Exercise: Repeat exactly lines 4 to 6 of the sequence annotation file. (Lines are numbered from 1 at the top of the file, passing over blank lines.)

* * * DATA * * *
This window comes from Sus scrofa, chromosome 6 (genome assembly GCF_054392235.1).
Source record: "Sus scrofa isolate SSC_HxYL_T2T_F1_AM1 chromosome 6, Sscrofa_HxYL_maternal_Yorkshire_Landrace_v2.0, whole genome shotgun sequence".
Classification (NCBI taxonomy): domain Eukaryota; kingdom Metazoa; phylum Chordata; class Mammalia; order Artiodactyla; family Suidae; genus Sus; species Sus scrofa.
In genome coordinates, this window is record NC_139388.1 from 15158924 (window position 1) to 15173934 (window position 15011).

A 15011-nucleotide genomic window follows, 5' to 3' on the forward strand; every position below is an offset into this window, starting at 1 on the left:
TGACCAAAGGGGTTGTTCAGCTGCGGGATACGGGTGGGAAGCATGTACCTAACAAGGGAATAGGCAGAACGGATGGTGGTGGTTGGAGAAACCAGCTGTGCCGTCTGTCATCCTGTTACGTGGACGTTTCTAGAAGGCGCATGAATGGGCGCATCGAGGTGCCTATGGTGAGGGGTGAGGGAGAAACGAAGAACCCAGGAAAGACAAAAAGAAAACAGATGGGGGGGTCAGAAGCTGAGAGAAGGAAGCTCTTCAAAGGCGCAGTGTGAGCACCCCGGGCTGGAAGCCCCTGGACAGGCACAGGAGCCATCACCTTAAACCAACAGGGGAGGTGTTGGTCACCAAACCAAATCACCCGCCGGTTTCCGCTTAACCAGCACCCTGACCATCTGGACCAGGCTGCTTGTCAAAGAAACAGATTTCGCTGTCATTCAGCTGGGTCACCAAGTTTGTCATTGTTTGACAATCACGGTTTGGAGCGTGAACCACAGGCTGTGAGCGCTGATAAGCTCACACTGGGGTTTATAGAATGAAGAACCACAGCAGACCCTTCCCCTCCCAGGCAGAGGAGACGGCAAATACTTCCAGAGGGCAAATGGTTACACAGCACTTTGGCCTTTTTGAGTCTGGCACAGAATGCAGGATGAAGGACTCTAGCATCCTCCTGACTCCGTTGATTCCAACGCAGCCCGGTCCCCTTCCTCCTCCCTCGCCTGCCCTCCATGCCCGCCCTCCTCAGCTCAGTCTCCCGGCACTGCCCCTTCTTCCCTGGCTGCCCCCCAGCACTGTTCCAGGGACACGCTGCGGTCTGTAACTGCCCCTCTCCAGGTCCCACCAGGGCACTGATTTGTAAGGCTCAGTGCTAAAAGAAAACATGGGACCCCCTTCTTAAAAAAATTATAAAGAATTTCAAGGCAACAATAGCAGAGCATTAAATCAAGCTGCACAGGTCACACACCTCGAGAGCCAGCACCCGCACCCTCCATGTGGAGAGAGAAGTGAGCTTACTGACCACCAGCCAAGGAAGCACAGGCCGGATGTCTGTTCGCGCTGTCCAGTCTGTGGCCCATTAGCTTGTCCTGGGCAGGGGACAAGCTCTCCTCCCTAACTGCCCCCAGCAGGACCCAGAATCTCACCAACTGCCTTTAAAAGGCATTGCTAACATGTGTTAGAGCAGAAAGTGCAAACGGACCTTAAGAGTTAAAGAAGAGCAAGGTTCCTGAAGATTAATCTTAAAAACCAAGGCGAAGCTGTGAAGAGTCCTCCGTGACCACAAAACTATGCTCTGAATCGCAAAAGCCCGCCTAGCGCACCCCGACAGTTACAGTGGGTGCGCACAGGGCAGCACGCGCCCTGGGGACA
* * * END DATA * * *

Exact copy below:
In genome coordinates, this window is record NC_139388.1 from 15158924 (window position 1) to 15173934 (window position 15011).

A 15011-nucleotide genomic window follows, 5' to 3' on the forward strand; every position below is an offset into this window, starting at 1 on the left:
TGACCAAAGGGGTTGTTCAGCTGCGGGATACGGGTGGGAAGCATGTACCTAACAAGGGAATAGGCAGAACGGATGGTGGTGGTTGGAGAAACCAGCTGTGCCGTCTGTCATCCTGTTACGTGGACGTTTCTAGAAGGCGCATGAATGGGCGCATCGAGGTGCCTATGGTGAGGGGTGAGGGAGAAACGAAGAACCCAGGAAAGACAAAAAGAAAACAGATGGGGGGGTCAGAAGCTGAGAGAAGGAAGCTCTTCAAAGGCGCAGTGTGAGCACCCCGGGCTGGAAGCCCCTGGACAGGCACAGGAGCCATCACCTTAAACCAACAGGGGAGGTGTTGGTCACCAAACCAAATCACCCGCCGGTTTCCGCTTAACCAGCACCCTGACCATCTGGACCAGGCTGCTTGTCAAAGAAACAGATTTCGCTGTCATTCAGCTGGGTCACCAAGTTTGTCATTGTTTGACAATCACGGTTTGGAGCGTGAACCACAGGCTGTGAGCGCTGATAAGCTCACACTGGGGTTTATAGAATGAAGAACCACAGCAGACCCTTCCCCTCCCAGGCAGAGGAGACGGCAAATACTTCCAGAGGGCAAATGGTTACACAGCACTTTGGCCTTTTTGAGTCTGGCACAGAATGCAGGATGAAGGACTCTAGCATCCTCCTGACTCCGTTGATTCCAACGCAGCCCGGTCCCCTTCCTCCTCCCTCGCCTGCCCTCCATGCCCGCCCTCCTCAGCTCAGTCTCCCGGCACTGCCCCTTCTTCCCTGGCTGCCCCCCAGCACTGTTCCAGGGACACGCTGCGGTCTGTAACTGCCCCTCTCCAGGTCCCACCAGGGCACTGATTTGTAAGGCTCAGTGCTAAAAGAAAACATGGGACCCCCTTCTTAAAAAAATTATAAAGAATTTCAAGGCAACAATAGCAGAGCATTAAATCAAGCTGCACAGGTCACACACCTCGAGAGCCAGCACCCGCACCCTCCATGTGGAGAGAGAAGTGAGCTTACTGACCACCAGCCAAGGAAGCACAGGCCGGATGTCTGTTCGCGCTGTCCAGTCTGTGGCCCATTAGCTTGTCCTGGGCAGGGGACAAGCTCTCCTCCCTAACTGCCCCCAGCAGGACCCAGAATCTCACCAACTGCCTTTAAAAGGCATTGCTAACATGTGTTAGAGCAGAAAGTGCAAACGGACCTTAAGAGTTAAAGAAGAGCAAGGTTCCTGAAGATTAATCTTAAAAACCAAGGCGAAGCTGTGAAGAGTCCTCCGTGACCACAAAACTATGCTCTGAATCGCAAAAGCCCGCCTAGCGCACCCCGACAGTTACAGTGGGTGCGCACAGGGCAGCACGCGCCCTGGGGACA